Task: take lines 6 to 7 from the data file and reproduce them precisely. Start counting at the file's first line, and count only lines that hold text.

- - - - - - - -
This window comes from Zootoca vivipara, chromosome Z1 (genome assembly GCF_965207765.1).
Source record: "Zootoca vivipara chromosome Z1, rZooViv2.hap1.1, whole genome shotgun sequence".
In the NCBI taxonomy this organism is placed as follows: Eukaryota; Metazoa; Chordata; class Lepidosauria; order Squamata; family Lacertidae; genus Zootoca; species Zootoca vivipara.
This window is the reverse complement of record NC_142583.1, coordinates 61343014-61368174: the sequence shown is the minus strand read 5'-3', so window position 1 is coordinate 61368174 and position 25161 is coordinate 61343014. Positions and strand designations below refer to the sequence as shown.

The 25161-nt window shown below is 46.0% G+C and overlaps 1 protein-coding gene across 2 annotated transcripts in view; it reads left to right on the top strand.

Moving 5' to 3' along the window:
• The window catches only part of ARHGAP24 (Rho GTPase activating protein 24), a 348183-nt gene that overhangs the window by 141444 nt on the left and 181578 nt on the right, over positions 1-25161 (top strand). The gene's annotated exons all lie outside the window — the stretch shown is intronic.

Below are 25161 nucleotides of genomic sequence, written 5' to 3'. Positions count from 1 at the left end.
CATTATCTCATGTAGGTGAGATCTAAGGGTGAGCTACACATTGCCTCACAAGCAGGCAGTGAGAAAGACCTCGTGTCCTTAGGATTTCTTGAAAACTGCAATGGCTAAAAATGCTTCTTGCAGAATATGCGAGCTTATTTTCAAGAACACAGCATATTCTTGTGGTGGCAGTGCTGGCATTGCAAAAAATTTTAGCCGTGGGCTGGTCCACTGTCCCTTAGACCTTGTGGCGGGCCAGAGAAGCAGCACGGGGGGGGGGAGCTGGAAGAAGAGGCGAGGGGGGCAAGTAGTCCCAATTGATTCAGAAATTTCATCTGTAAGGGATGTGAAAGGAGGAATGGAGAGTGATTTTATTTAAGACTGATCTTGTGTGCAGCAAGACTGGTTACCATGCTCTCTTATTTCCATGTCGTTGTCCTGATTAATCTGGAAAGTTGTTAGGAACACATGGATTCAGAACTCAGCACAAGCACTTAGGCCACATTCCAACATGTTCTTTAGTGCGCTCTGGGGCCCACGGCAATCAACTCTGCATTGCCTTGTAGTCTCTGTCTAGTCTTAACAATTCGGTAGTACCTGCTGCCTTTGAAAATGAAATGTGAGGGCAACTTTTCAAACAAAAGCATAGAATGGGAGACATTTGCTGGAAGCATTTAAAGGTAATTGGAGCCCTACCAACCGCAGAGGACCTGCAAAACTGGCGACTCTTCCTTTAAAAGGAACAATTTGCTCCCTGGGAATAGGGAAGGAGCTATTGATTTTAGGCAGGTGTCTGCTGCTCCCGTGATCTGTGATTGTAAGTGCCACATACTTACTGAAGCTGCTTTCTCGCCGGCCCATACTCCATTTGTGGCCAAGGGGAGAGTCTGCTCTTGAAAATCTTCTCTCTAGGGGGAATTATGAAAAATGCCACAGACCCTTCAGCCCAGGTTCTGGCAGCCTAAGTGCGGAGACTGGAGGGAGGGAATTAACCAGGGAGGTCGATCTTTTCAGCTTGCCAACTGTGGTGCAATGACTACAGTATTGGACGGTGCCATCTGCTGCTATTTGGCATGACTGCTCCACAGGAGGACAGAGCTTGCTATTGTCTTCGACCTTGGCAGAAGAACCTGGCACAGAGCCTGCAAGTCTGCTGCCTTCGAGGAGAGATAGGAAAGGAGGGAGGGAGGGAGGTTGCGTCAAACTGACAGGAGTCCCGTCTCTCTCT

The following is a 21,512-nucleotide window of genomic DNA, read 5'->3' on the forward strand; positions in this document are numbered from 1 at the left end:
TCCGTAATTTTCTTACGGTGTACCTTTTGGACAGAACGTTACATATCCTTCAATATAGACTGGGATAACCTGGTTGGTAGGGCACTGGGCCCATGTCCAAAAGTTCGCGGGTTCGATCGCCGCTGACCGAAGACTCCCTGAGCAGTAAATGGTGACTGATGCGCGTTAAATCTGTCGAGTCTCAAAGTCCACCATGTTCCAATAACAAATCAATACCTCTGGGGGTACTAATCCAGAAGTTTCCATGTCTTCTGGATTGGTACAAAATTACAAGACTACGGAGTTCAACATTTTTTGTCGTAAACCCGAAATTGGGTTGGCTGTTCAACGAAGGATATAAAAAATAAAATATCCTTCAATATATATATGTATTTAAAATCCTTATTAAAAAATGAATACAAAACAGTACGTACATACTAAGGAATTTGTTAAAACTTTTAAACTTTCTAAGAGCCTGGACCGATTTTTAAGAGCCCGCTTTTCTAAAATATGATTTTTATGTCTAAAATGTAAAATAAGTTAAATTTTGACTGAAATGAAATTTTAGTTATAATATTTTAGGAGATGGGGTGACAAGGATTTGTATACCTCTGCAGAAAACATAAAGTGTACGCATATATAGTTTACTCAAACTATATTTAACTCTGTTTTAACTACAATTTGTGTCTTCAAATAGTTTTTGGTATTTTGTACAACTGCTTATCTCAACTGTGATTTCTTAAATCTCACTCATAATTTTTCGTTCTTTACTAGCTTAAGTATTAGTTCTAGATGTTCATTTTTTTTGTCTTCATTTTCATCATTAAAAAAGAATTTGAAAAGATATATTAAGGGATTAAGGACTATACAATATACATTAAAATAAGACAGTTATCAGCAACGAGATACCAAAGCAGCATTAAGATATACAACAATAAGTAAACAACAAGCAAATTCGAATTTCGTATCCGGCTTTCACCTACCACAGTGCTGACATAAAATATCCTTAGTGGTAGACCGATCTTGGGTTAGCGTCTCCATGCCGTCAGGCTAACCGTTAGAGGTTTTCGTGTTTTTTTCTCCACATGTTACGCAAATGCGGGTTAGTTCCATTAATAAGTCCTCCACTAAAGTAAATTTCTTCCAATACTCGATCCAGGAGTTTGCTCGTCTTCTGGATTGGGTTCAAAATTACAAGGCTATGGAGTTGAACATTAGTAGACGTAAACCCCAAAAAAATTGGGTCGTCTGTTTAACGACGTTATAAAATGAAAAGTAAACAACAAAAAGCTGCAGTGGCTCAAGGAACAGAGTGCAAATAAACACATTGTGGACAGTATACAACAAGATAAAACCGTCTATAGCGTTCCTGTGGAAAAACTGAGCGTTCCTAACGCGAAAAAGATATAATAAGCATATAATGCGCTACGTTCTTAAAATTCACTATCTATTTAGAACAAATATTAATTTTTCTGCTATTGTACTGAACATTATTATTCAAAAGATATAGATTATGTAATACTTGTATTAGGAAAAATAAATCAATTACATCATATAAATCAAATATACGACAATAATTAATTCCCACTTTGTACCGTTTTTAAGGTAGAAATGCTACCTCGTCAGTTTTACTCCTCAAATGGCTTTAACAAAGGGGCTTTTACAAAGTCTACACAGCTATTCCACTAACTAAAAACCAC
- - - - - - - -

Moving 5' to 3' along the window:
• The window catches only part of ARHGAP24 (Rho GTPase activating protein 24), a 348183-nt gene that overhangs the window by 141444 nt on the left and 181578 nt on the right, over positions 1-25161 (top strand). The gene's annotated exons all lie outside the window — the stretch shown is intronic.